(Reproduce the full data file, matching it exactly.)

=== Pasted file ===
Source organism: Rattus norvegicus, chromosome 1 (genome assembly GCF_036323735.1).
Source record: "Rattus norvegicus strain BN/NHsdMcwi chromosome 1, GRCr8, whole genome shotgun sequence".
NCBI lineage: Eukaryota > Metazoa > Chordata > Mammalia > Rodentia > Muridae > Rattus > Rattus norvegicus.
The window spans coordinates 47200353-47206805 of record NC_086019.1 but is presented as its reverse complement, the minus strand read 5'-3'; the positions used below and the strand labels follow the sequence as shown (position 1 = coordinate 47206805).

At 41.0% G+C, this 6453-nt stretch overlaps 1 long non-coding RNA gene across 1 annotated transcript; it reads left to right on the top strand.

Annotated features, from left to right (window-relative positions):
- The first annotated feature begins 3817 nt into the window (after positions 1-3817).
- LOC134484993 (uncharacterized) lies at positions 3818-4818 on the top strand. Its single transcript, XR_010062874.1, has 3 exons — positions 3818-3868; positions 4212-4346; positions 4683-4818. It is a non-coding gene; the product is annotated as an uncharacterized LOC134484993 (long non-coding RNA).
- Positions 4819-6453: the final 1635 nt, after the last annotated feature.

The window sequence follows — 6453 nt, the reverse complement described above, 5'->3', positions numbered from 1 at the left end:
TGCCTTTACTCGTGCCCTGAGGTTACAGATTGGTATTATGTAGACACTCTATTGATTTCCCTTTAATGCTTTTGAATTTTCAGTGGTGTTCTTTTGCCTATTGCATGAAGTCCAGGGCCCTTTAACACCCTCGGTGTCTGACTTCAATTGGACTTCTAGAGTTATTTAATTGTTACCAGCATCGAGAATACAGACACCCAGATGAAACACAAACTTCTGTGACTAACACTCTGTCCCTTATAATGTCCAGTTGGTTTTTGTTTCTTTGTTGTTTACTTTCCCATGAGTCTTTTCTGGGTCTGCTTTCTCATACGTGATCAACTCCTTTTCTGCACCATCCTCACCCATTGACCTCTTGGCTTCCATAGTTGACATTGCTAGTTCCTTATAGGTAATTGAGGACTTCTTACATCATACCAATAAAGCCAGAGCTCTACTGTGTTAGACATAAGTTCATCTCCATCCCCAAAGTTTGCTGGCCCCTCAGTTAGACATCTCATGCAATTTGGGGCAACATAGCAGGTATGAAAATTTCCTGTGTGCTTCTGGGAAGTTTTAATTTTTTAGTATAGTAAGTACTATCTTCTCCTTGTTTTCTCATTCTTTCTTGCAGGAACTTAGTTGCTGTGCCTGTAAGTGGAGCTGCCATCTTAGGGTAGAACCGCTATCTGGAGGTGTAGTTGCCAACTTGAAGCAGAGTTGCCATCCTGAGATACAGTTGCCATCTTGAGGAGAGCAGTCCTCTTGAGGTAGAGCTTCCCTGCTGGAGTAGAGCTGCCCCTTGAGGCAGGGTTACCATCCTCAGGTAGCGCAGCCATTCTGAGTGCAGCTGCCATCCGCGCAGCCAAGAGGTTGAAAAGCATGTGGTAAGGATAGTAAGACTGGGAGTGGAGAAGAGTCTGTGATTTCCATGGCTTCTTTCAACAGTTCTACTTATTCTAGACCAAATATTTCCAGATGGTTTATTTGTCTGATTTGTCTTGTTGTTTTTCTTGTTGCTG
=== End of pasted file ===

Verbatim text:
Source organism: Rattus norvegicus, chromosome 1 (genome assembly GCF_036323735.1).
Source record: "Rattus norvegicus strain BN/NHsdMcwi chromosome 1, GRCr8, whole genome shotgun sequence".
NCBI lineage: Eukaryota > Metazoa > Chordata > Mammalia > Rodentia > Muridae > Rattus > Rattus norvegicus.
The window spans coordinates 47200353-47206805 of record NC_086019.1 but is presented as its reverse complement, the minus strand read 5'-3'; the positions used below and the strand labels follow the sequence as shown (position 1 = coordinate 47206805).

At 41.0% G+C, this 6453-nt stretch overlaps 1 long non-coding RNA gene across 1 annotated transcript; it reads left to right on the top strand.

Annotated features, from left to right (window-relative positions):
- The first annotated feature begins 3817 nt into the window (after positions 1-3817).
- LOC134484993 (uncharacterized) lies at positions 3818-4818 on the top strand. Its single transcript, XR_010062874.1, has 3 exons — positions 3818-3868; positions 4212-4346; positions 4683-4818. It is a non-coding gene; the product is annotated as an uncharacterized LOC134484993 (long non-coding RNA).
- Positions 4819-6453: the final 1635 nt, after the last annotated feature.

The window sequence follows — 6453 nt, the reverse complement described above, 5'->3', positions numbered from 1 at the left end:
TGCCTTTACTCGTGCCCTGAGGTTACAGATTGGTATTATGTAGACACTCTATTGATTTCCCTTTAATGCTTTTGAATTTTCAGTGGTGTTCTTTTGCCTATTGCATGAAGTCCAGGGCCCTTTAACACCCTCGGTGTCTGACTTCAATTGGACTTCTAGAGTTATTTAATTGTTACCAGCATCGAGAATACAGACACCCAGATGAAACACAAACTTCTGTGACTAACACTCTGTCCCTTATAATGTCCAGTTGGTTTTTGTTTCTTTGTTGTTTACTTTCCCATGAGTCTTTTCTGGGTCTGCTTTCTCATACGTGATCAACTCCTTTTCTGCACCATCCTCACCCATTGACCTCTTGGCTTCCATAGTTGACATTGCTAGTTCCTTATAGGTAATTGAGGACTTCTTACATCATACCAATAAAGCCAGAGCTCTACTGTGTTAGACATAAGTTCATCTCCATCCCCAAAGTTTGCTGGCCCCTCAGTTAGACATCTCATGCAATTTGGGGCAACATAGCAGGTATGAAAATTTCCTGTGTGCTTCTGGGAAGTTTTAATTTTTTAGTATAGTAAGTACTATCTTCTCCTTGTTTTCTCATTCTTTCTTGCAGGAACTTAGTTGCTGTGCCTGTAAGTGGAGCTGCCATCTTAGGGTAGAACCGCTATCTGGAGGTGTAGTTGCCAACTTGAAGCAGAGTTGCCATCCTGAGATACAGTTGCCATCTTGAGGAGAGCAGTCCTCTTGAGGTAGAGCTTCCCTGCTGGAGTAGAGCTGCCCCTTGAGGCAGGGTTACCATCCTCAGGTAGCGCAGCCATTCTGAGTGCAGCTGCCATCCGCGCAGCCAAGAGGTTGAAAAGCATGTGGTAAGGATAGTAAGACTGGGAGTGGAGAAGAGTCTGTGATTTCCATGGCTTCTTTCAACAGTTCTACTTATTCTAGACCAAATATTTCCAGATGGTTTATTTGTCTGATTTGTCTTGTTGTTTTTCTTGTTGCTG